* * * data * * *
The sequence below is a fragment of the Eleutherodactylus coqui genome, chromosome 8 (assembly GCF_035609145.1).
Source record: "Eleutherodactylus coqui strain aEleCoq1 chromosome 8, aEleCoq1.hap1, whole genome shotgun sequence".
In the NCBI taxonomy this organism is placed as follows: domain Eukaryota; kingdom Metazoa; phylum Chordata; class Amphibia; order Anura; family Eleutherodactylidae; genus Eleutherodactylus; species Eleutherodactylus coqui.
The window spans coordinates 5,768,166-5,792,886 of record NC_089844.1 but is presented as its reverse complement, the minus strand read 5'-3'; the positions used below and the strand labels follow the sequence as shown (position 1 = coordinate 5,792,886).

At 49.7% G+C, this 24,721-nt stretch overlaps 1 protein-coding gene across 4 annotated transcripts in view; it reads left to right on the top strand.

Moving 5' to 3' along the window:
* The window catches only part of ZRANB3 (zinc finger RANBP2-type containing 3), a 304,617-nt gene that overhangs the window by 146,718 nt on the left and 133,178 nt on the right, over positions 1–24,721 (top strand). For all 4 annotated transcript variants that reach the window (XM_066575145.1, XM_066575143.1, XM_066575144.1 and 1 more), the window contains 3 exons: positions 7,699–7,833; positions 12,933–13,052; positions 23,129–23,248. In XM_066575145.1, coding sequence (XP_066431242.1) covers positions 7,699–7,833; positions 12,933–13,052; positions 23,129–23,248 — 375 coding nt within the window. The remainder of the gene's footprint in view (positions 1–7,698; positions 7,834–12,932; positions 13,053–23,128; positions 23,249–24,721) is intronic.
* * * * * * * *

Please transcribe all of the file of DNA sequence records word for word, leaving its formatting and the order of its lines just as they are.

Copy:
The sequence below is a fragment of the Eleutherodactylus coqui genome, chromosome 8 (assembly GCF_035609145.1).
Source record: "Eleutherodactylus coqui strain aEleCoq1 chromosome 8, aEleCoq1.hap1, whole genome shotgun sequence".
In the NCBI taxonomy this organism is placed as follows: domain Eukaryota; kingdom Metazoa; phylum Chordata; class Amphibia; order Anura; family Eleutherodactylidae; genus Eleutherodactylus; species Eleutherodactylus coqui.
The window spans coordinates 5,768,166-5,792,886 of record NC_089844.1 but is presented as its reverse complement, the minus strand read 5'-3'; the positions used below and the strand labels follow the sequence as shown (position 1 = coordinate 5,792,886).

At 49.7% G+C, this 24,721-nt stretch overlaps 1 protein-coding gene across 4 annotated transcripts in view; it reads left to right on the top strand.

Moving 5' to 3' along the window:
* The window catches only part of ZRANB3 (zinc finger RANBP2-type containing 3), a 304,617-nt gene that overhangs the window by 146,718 nt on the left and 133,178 nt on the right, over positions 1–24,721 (top strand). For all 4 annotated transcript variants that reach the window (XM_066575145.1, XM_066575143.1, XM_066575144.1 and 1 more), the window contains 3 exons: positions 7,699–7,833; positions 12,933–13,052; positions 23,129–23,248. In XM_066575145.1, coding sequence (XP_066431242.1) covers positions 7,699–7,833; positions 12,933–13,052; positions 23,129–23,248 — 375 coding nt within the window. The remainder of the gene's footprint in view (positions 1–7,698; positions 7,834–12,932; positions 13,053–23,128; positions 23,249–24,721) is intronic.